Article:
The US National Institutes of Health has updated its policies regarding sexual harassment in a move aimed at making it easier to hold investigators and institutions to account, officials including NIH Director Francis Collins write in an editorial at Science.
Collins along with Carrie Wolinetz, the associate director for science policy at NIH, and Michael Lauer, the deputy director for extramural research, note that sexual harassment "prevents women from achieving their rightful place in science, and robs society and the scientific enterprise of diverse and critical talent."
For instance, in the Stanford Daily this week, a number of women on faculty at the medical school there recount how sexual harassment — ranging from spreading rumors to inappropriate touching — has hindered their careers. According to the Stanford Daily, the response from the university to concerns raised by faculty was inadequate and led a number of women to consider legal action or leaving Stanford. The medical school tells it that it is "dedicated to an environment that is free of sexual harassment and discrimination."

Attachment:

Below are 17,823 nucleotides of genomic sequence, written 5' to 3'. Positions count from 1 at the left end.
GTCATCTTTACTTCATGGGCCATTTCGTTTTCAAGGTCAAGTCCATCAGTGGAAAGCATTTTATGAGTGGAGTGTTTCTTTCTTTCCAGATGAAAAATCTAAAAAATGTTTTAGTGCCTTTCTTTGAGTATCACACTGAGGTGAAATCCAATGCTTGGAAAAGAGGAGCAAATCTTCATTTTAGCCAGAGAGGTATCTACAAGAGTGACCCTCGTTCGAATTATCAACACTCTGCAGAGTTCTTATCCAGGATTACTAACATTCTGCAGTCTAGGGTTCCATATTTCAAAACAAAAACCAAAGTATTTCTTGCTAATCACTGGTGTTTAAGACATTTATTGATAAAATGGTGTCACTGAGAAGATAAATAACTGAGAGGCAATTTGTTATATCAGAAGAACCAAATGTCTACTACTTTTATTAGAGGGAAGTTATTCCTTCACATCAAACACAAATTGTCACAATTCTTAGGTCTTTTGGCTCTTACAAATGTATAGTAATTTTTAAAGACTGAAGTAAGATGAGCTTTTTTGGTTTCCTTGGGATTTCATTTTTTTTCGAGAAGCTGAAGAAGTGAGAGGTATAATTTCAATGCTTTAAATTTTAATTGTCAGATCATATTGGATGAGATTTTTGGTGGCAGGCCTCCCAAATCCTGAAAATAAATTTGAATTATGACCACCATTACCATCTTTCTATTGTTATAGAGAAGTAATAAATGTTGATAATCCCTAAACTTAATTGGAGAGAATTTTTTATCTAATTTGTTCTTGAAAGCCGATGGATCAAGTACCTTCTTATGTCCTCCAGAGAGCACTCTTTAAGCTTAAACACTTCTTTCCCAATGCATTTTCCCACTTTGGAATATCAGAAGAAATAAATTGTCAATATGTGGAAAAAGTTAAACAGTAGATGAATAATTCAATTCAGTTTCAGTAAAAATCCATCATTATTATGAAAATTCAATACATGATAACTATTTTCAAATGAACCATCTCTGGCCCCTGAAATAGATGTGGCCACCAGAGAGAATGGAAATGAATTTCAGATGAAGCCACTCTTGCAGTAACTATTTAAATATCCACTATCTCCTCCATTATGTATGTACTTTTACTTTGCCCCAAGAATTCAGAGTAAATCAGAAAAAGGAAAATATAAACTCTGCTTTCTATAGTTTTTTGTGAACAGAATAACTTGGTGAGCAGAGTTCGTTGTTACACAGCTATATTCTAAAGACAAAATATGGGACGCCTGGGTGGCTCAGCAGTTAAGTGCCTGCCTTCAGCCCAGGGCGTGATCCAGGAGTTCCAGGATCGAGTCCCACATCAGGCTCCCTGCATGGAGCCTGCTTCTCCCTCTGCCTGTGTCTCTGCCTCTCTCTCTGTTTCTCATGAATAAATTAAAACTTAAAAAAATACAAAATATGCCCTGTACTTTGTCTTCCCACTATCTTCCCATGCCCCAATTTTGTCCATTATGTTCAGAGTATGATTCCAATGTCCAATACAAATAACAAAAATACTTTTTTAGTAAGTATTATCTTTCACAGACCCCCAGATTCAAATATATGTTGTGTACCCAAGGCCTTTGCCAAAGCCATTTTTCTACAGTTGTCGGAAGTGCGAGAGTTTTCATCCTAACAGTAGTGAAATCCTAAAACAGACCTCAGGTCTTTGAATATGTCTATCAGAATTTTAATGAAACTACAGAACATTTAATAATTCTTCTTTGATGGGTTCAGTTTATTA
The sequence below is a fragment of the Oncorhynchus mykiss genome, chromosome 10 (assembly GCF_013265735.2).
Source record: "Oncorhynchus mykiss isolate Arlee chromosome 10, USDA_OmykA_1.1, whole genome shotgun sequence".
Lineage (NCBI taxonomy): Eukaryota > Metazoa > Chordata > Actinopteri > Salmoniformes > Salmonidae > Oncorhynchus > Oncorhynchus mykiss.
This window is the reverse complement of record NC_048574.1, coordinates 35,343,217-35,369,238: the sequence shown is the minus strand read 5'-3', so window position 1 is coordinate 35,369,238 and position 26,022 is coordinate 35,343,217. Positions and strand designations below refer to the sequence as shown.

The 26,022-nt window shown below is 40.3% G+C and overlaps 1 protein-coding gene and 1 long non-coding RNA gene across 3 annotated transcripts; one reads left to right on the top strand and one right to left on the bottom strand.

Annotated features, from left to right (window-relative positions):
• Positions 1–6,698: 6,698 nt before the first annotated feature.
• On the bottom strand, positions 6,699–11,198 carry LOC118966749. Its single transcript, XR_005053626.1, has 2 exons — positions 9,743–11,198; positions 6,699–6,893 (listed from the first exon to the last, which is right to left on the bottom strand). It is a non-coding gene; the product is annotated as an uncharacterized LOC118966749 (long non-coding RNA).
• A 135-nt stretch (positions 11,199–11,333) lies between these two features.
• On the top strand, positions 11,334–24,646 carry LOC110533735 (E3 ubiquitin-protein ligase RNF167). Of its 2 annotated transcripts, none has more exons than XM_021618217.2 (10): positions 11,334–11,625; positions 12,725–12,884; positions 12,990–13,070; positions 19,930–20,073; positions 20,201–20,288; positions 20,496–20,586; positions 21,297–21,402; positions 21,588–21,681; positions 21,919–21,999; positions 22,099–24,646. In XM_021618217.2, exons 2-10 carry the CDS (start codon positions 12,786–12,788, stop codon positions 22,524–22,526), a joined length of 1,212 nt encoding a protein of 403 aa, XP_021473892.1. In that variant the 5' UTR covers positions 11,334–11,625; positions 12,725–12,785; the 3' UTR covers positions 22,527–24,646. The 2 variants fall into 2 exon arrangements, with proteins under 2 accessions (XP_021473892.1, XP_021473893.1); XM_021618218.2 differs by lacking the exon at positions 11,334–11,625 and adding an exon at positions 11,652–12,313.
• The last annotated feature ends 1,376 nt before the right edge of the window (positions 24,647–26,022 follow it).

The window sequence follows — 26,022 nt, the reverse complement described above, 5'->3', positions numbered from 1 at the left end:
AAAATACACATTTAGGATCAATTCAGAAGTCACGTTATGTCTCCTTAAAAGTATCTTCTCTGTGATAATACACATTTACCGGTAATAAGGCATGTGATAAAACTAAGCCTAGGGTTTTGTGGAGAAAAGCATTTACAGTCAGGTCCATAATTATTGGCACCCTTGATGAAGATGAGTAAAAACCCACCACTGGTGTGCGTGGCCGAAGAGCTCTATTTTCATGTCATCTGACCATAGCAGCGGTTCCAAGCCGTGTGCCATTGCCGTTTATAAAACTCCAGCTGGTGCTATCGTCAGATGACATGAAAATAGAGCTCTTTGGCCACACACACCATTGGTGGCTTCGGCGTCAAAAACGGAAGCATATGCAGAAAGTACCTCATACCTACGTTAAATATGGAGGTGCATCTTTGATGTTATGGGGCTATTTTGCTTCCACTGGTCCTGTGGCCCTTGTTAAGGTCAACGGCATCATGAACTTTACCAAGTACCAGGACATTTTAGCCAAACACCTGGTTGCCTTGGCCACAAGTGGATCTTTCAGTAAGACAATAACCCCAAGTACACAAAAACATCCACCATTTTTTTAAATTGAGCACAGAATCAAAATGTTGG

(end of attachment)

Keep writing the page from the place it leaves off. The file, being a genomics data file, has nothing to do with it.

A 2018 National Academies of Sciences, Engineering and Medicine report found efforts to address sexual harassment had been ineffective. Collins noted at the time that NIH would updating its sexual harassment policy in coordination with the National Science Foundation.
According to Collins, Wolinetz, and Lauer, the new NIH guidelines establish the expectation that institutions have to report promptly to NIH when a PI named on an NIH grant has been found to have committed sexual harassment or when changes being made to a grant's institution or investigators are due to safety or work environment concerns, including harassment.
Science's news section notes, though, that NIH's changes aren't as stringent as NSF's policies, and some worry there may still be loopholes. Still, Columbia University's Angela Rasmussen, who was part of an NIH working group on the issue, tells Science this "is a necessary first step in a much longer journey."